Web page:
Sunday, October 21, 2018 - 6:26pm
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sometimes i want to step out of my skin

& sleep forever in that silver pot

as if i were those bones you boil each day

hovering over the kitchen stove

cheeks flushed with early morning

at least then i’ll smell like home

instead of an imitation

garnished with green onions & basil

sans tendon

sans tripe

sans heart

a health-conscious broth sitting pretty

Thursday, October 18, 2018 - 8:43pm
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I don’t like Taylor Swift.

Thursday, October 18, 2018 - 5:50pm
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I am a dancer.

I worry what you hear when I say that is I like dancing. Which to be fair, I do. I love going to Brown parties and busting out all the latest Bollywood moves, or trying to see if my muscles remember the motions from long ago ballet classes, or trying and failing to imitate those cool K-Pop routines.

But that’s not what I said.

I said, I am a dancer.

Tuesday, October 16, 2018 - 5:56pm
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The steady melody of the flute holds hands and dances with the consistent beat of the bassoon as they traverse across the canvas of several continent

Each note speaks for a different culture

A different people

A different tongue

The clarinet responds with its translation of the flutes call and is joined by the gentle laughter of the French horn

Each instrument’s voice rings true with a different accent

Wednesday, October 10, 2018 - 6:03pm
GOT7

“Sweet talk to me, babe

It’s magical

Sweet lullaby.”

These are the few English words in GOT7’s latest song, “Lullaby,” which has earned its seventh win, making it the K-pop boy group’s most awarded song to date. Though I don’t possess any knowledge of the Korean language, the song’s vocals, beat and production are pleasing enough for me to keep on repeat. As I walk across campus, I am miles away from South Korea, yet GOT7 keeps getting closer to fans around the world.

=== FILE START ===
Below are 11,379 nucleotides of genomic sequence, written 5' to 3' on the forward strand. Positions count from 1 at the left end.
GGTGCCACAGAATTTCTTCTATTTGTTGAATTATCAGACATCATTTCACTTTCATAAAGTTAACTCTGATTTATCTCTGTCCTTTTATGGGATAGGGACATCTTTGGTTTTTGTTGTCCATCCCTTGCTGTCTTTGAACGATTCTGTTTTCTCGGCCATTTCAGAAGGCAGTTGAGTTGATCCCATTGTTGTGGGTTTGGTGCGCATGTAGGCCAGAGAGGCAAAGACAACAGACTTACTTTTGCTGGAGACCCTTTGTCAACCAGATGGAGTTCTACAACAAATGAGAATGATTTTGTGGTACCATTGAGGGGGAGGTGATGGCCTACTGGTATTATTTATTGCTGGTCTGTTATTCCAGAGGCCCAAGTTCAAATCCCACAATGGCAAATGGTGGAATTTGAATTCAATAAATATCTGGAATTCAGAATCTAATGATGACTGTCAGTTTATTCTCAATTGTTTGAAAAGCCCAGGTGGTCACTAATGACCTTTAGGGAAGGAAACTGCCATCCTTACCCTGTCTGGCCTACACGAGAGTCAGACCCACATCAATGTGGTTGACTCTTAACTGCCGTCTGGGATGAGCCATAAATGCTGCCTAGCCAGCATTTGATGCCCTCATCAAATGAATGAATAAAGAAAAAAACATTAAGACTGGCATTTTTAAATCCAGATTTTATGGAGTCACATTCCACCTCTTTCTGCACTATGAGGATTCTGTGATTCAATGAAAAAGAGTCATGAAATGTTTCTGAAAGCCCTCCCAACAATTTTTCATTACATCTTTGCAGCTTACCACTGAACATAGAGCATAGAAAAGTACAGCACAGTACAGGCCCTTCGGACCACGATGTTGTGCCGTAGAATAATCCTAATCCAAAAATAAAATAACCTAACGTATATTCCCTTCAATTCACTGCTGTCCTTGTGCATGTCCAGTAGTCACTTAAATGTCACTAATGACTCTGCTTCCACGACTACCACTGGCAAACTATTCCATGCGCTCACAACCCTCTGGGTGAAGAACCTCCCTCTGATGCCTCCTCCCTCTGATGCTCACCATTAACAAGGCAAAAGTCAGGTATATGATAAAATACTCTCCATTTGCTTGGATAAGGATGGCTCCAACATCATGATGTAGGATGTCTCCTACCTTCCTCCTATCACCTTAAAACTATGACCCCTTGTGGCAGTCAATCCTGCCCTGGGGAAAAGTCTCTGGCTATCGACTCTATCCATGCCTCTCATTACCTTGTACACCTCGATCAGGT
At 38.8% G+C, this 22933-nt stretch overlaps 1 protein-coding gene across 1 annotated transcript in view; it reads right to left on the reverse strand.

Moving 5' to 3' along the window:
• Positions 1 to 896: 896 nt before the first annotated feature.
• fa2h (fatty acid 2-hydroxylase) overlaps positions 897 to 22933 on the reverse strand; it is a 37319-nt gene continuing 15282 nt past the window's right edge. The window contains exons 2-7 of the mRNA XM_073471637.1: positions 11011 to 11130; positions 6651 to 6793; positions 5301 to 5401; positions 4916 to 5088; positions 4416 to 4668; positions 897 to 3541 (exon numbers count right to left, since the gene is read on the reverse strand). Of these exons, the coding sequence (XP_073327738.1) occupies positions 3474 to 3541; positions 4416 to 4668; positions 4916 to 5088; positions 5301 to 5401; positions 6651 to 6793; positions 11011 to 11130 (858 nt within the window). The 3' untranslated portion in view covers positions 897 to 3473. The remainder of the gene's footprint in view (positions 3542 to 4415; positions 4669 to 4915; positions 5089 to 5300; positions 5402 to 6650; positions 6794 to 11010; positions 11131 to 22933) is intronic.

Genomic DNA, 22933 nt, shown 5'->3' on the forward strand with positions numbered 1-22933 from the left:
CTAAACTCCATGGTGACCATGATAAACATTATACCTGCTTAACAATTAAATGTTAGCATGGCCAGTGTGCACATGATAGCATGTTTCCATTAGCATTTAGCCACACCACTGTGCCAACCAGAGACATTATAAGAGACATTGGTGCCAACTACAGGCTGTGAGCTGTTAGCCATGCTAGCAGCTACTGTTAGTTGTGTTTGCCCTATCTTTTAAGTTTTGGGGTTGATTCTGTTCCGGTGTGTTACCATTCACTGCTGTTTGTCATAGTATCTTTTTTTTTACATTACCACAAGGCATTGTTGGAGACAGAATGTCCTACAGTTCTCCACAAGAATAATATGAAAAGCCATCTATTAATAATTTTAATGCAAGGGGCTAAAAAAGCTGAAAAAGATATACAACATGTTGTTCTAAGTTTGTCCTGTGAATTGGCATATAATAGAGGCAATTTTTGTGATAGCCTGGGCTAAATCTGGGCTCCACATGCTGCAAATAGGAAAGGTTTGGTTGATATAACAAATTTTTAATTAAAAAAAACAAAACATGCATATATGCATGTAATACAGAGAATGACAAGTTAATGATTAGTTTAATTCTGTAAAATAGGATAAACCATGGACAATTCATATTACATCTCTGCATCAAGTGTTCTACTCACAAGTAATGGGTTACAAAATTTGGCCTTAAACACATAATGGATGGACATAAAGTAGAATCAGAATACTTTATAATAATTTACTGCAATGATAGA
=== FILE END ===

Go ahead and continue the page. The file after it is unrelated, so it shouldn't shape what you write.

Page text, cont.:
Wednesday, October 10, 2018 - 6:01pm
MiC logo

When Rupi Kaur’s “Milk and Honey” was first published, it sent the literary world into an uproar. While many praised Kaur for her short, easily digestible poems, many others were firmly against the new trend of “Instagram poetry.” It seems to be there’s no middle ground in Kaur’s case — but that’s not what we’re talking about today. I believe poetry collections about and written by women of color should be celebrated, and these are just a few more suggestions to add to your shopping list.

 

Melissa Lozada-Oliva — “Peluda”

 

Monday, October 8, 2018 - 12:27am
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Like a lioness

Shielding her cub

With the length

Of her limb,

 

I shield them

 

They are one of mine—

Beaten and battered,

Weary and wilting—

I protect them

 

Do not confuse me

For the “pitiers”

Sunday, October 7, 2018 - 6:23pm
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Who has the right to say the word nigger?  

Not nigga, with an a, but nigger. Hard r.

If you’re Black, at this point into the article you’re probably enraged this word is being published in a news article. If you’re white, you’re probably just plain uncomfortable. You can rest assured though, because the writer of this article is also Black, which makes this okay. Or does it?

Sunday, October 7, 2018 - 5:24pm
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Finally, a happy ending for Black women that has nothing to do with a man. We’ve seen all the stereotypical portrayals of Black women in media.

We’re angry. Too loud, too crazy.

We’re single moms. Lacking father figures and males in supportive roles.

We’re side chicks. Too freaky and too needy to be wifey material.

Sunday, October 7, 2018 - 5:20pm
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Interracial relationships haven’t been something accepted in America for a long time at all. It was only legalized about 50 years ago with the landmark Loving v. Virginia Supreme Court case, during which a Black woman and a white man took their wedding vows in Washington, D.C., but then moved to Virginia, a state that banned interracial marriage.